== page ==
A whole new safety view to sell us

Strangely, there hasn’t been the buzz and kind of spirited public debate we expected out of Minister of Culture Stephen Lashley’s stated wish in Parliament that our public service vehicles be made to carry safety seat belts. It is as if there was tacit agreement that the quieter we remain on his “mandatory” suggestion, the sooner it might go away.

Actually, it is not a novel idea. Public service vehicles in some parts of the United States, Britain, Europe and Australia are thus fitted with seat belts “for the general safety of passengers” and “for the restraint of children”, particularly on the school buses, in case there is a high-speed crash, or the simple sudden braking of the vehicle for whatever necessary reason.

One may imagine schoolchildren being thrown around or being propelled against one another in such a circumstance, and the resultant injury.

We will have to concede, though, that in Barbados such incidents have been few and far between, with apprehension and unease only being raised by the very recent spate of bus accidents and injuries on our roads. And such general infrequency of bus crashes has given cause for opposition to seat-belted PSVs in other jurisdictions.

One argument has been that general passengers and students travelling by bus –– without seat belts –– were significantly safer than those who went by car anyway (with or without seat belts). One explanation presented for such “safety” was the compartmentalization of the vehicle –– the Transport Board type, in particular. Seats are set close to each other and have high backs, which are generally padded.

The no-bus-seat-belt proponents argue that in an “unlikely” accident the student would be propelled an extremely short distance into a somewhat cushioned seat back, in a situation akin to being confronted by the earlier version of an airbag. Furthermore, they posit that passengers sit high off the ground in buses like our Transport Board editions, which adds to their safety, since any crash impact with “the less safe” car would happen “beneath
the bus seats”.

In a distorted way, such seat belt adversaries in the United States conclude that the safety contraptions do not make school buses safer –– given that there are “only a handful of deaths occurring to passengers on school buses [without sea belts] every year”, compared with the 40 times more danger, mayhem and death caused by car driving.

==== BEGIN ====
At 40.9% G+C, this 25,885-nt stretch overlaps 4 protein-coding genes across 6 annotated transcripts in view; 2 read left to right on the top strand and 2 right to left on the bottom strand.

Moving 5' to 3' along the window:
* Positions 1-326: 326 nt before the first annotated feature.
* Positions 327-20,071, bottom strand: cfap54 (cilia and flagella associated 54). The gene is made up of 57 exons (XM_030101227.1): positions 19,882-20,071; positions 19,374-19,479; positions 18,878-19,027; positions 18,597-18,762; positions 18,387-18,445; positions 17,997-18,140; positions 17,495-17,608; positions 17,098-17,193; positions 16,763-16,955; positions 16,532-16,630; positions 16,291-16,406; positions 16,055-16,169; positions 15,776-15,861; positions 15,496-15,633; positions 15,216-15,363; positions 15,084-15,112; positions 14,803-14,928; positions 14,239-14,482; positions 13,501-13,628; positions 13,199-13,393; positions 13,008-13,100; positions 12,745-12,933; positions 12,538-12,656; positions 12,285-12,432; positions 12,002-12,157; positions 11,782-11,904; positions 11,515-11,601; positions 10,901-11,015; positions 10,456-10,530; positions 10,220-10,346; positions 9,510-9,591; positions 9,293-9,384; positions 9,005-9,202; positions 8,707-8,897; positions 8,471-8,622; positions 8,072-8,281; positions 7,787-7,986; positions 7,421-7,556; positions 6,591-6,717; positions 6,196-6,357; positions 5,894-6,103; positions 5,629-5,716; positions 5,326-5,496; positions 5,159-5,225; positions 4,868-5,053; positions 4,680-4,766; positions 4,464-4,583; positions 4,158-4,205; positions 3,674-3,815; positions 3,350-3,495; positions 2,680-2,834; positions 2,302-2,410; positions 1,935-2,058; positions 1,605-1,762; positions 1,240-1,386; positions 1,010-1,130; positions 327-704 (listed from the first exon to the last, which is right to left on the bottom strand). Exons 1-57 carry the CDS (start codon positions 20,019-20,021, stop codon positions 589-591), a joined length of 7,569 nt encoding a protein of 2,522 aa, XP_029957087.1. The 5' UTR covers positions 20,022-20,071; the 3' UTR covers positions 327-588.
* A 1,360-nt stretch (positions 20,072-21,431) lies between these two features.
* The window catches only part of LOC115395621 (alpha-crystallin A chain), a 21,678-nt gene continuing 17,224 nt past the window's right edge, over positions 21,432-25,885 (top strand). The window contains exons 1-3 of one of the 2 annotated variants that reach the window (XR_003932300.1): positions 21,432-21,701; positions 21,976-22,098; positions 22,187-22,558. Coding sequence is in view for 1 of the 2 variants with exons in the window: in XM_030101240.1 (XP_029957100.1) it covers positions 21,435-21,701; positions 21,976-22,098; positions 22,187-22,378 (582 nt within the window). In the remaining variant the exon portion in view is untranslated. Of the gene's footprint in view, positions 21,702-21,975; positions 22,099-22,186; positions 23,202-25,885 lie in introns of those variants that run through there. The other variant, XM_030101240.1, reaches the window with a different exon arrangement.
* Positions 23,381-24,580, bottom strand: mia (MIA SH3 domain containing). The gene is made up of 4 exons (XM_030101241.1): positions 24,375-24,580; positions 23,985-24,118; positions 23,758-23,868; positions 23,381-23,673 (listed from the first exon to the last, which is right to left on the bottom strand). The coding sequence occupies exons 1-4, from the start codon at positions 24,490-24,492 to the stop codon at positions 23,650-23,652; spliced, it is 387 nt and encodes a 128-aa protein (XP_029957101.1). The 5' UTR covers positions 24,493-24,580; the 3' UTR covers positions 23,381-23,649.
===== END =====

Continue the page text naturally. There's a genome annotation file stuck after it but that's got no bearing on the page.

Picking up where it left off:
Even so, in our part of the world, a single death –– by car or bus –– is one too many, and we can’t but share Minister Lashley’s deep-seated concern for the good of public transportation. With the increased tragedy on our roads of late, it would be incongruous of the Government, having advocated and promoted travel safety and buckling up by car on one hand, now to be oblivious to transport security on the other, where commuters, including schoolchildren, move around in greater numbers in any one trip and on much larger vehicles that are non-compliant with seat belt safety standards.

We are not unmindful, though, of the expense bus owners would be forced to incur in the implementation of Mr Lashley’s wished for seat belt measures, nor the resultant angst of those firm in the belief these extra costs would contribute nothing materially to the reduction of road injuries or
deaths by the bus.

Some of the more amenable bus owners might seek to solicit from the Government some sort of subsidy to retrofit their buses with these mandatory seat belts –– a request from a Government that will have its own financial burden dealing with its large fleet at the Transport Board.

The challenges for Mr Lashley and Cabinet would be far from small, and farther from being a cakewalk.

There may be need for a transitional period of retrofitting of buses currently on the road, while there is an understanding that no new buses sans seat belts will be allowed. This will call for monitoring.

And a public awareness campaign for passengers will have to be pursued, and commuters sold the concept that without wearing a seat belt they put themselves and other occupants of public transport at risk. Buses will again require two staff: one to drive, the other to advise, check and ensure passengers are complying with the new seat belt law –– if public safety by bus is to mean anything.

And what happens when a passenger refuses to wear the seat belt on the bus? What will the law permit driver and conductor to do? It is one thing to explain the risks to a stubborn commuter; quite another to deny him transportation if he refuses to wear that seat belt.

Happily, standing in the bus aisle would come to a glorious end –– if Mr Lashley could only get his way with these seat belts. Few worthy things come without their challenges, and effort –– and pain.

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